Signs of hip dysplasia include difficulty rising or laying down, difficulty going up and down stairs, inability to jump onto furniture or into a vehicle and reluctance to run or walk. Maintaining your dog’s ideal weight is one of the most important ways to reduce the clinical signs of hip dysplasia. Studies show that puppies pushed to grow too quickly manifest more hip problems than siblings allowed to grow at a slower rate. Many veterinarians recommend that puppies be fed adult maintenance dog foods with less than 25 percent protein and be kept slightly hungry so their bones are not pushed into rapid growth. At Black Cat Medicines, we cater for various dogs and provide numerous dog food options. Click here for more details.

Epilepsy

It’s surprising to think that such a common human condition can also be very common in our pets. Witnessing your pet having a seizure can be very alarming and distressing. During a typical seizure,
dogs will stiffen and fall to the ground, salivate, paddle their legs, and in some cases, they can lose control of their bladder and bowels. Your vet may suspect that your dog has epilepsy if they have at least two unprovoked epileptic seizures more than 24 hours apart. A seizure occurs when the cells in the brain become overly excited and exceed what is called a “seizure threshold.”

Epilepsy is managed with anticonvulsant medications. Depending on the dog, one drug or a combination of medications is used to control seizures. Since epilepsy cannot be cured, the realistic goal of therapy is to manage seizures by decreasing their frequency and severity. For more information about ways to treat and control epilepsy in your pets, contact Gilmore Veterinary Surgery.

Heart Disease

Any dogs have the potential to inherit health problems once born. Having said this, there are several dog breeds known to have higher chances of inheriting cardiac problems. Some of the breads at the highest risk include: Cavalier King Charles Spaniels, Dachshunds, Doberman pinscher, Great Danes and Boxers. Dogs with heart disease have abnormal heart musculature which leads to a weakened and dilated heart. It is also a disease of the heart muscle meaning certain breeds such as the Boxer can develop fatty or fibrous tissue which replaces normal heart cells. This abnormal infiltration results in problems with the heart’s electrical conduction system causing irregular heartbeats.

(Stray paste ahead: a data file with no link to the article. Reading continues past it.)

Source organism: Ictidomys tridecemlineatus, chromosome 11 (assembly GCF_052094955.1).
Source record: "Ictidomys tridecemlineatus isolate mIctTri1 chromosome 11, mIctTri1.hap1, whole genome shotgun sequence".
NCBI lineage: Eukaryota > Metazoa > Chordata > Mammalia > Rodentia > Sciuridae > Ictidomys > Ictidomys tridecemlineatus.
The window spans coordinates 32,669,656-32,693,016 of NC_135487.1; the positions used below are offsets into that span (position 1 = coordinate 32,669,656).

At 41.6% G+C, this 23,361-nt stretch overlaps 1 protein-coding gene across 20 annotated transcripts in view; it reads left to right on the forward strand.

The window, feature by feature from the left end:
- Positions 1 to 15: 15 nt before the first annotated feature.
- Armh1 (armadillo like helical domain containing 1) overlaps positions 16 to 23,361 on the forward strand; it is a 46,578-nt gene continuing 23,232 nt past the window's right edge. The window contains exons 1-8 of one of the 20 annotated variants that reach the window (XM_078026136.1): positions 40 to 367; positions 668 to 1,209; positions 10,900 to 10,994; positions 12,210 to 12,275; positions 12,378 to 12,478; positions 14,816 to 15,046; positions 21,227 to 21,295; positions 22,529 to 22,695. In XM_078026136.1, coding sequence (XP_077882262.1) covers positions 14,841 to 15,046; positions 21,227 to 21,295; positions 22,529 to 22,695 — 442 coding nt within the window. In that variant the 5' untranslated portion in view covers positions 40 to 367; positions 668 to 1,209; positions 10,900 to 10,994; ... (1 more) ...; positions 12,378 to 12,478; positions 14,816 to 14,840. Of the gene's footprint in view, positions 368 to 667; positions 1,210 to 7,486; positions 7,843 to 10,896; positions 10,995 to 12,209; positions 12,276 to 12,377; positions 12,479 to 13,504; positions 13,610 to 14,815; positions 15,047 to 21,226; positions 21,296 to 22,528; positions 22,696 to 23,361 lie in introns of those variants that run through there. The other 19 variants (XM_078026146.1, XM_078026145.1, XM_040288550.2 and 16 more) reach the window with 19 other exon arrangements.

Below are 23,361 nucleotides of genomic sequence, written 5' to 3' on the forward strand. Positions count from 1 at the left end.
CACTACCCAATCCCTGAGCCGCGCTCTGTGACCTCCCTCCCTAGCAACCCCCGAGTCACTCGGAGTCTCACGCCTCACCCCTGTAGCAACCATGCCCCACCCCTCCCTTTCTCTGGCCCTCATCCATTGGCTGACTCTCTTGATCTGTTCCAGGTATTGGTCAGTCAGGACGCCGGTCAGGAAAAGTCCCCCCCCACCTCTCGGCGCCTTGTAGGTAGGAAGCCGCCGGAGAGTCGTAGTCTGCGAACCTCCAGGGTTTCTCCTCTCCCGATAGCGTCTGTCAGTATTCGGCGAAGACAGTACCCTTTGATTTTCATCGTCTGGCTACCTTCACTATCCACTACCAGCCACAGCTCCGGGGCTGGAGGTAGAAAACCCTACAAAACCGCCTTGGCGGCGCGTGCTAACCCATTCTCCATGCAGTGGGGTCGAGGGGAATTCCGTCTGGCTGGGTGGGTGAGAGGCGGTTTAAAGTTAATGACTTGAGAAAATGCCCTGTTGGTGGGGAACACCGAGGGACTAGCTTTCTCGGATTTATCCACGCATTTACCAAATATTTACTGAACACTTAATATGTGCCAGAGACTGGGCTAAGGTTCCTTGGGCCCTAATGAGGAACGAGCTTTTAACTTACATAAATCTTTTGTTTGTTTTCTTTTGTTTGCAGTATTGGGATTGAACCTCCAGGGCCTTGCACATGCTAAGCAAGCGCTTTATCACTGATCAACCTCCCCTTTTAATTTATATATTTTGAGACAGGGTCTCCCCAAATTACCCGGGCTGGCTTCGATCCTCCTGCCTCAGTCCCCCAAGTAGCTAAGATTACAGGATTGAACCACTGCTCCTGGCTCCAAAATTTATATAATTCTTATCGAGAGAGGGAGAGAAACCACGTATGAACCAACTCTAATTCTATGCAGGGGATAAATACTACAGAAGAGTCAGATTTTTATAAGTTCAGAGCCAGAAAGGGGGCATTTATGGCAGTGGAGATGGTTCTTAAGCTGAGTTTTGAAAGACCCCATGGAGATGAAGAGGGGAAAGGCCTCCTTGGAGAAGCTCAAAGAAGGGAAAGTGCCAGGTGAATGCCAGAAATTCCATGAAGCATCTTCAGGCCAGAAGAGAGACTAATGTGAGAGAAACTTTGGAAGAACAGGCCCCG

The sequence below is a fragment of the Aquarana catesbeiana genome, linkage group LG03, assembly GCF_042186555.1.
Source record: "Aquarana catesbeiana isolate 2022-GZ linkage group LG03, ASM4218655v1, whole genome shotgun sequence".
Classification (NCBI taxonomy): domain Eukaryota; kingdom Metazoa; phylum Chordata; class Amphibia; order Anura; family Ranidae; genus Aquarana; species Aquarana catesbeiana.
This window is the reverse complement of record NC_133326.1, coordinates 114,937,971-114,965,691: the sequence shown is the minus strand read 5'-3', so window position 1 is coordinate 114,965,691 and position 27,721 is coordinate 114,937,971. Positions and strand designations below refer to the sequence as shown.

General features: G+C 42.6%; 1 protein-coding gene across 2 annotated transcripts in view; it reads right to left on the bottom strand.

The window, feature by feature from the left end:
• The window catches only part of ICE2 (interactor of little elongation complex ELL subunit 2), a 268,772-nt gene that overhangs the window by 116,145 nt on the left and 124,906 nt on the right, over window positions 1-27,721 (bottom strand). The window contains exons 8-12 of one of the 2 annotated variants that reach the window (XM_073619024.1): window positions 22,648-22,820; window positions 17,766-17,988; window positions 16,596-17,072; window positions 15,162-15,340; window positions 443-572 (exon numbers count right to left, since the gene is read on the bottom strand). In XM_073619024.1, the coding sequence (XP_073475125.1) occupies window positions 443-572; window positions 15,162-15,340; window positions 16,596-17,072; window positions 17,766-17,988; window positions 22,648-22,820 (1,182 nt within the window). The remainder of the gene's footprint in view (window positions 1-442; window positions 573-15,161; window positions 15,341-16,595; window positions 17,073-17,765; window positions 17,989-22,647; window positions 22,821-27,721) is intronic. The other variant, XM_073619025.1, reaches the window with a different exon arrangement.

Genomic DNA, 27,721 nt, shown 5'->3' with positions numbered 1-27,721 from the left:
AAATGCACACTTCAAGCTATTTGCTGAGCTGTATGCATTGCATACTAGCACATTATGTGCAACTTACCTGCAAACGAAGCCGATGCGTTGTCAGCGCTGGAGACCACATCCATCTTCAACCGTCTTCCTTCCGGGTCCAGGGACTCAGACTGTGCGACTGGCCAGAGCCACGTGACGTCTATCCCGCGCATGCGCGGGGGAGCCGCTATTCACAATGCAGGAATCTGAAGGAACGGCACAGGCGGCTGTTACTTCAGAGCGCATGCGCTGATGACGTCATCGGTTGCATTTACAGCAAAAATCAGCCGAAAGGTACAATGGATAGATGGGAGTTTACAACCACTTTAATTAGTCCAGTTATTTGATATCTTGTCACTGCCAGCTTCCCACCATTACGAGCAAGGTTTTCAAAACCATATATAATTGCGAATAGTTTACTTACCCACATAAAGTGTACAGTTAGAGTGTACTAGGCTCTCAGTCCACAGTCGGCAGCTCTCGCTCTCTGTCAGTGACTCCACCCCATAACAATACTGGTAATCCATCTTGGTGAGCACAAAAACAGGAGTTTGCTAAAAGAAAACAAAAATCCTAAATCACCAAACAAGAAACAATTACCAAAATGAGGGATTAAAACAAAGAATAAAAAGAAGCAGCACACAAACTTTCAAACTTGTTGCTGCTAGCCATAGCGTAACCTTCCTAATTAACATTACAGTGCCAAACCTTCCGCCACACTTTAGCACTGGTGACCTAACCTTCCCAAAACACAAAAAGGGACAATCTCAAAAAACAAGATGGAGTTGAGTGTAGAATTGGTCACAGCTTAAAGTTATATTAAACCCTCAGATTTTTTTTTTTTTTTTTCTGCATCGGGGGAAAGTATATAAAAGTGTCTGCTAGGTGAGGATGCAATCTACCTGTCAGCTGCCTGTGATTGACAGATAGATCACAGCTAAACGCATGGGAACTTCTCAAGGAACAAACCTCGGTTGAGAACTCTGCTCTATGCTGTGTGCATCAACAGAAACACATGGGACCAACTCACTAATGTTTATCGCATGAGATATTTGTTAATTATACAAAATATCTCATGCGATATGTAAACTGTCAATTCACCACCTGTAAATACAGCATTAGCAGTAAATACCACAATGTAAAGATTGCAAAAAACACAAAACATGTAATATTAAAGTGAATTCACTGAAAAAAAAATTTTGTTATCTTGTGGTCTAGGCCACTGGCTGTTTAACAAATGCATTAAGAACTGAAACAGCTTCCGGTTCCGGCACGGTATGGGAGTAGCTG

Treatment for heart disease depends on what specific heart problem your dog has and what may be causing it. Your vet may recommend medications to help the heart work and correct irregular heartbeats or to slow fluid build-up in the lungs. Surgery may also be seen as an appropriate way to help correct certain heart related issues. A commercial or prescription low-salt diet to help decrease fluid build-up in your dog's body, or limiting exercise to manage weight without putting too much strain on your dog's heart, can also have an overall positive effect. Toys are a great way to help keep your dogs active without excessive strain. You can find some great dog toys on our website by clicking here.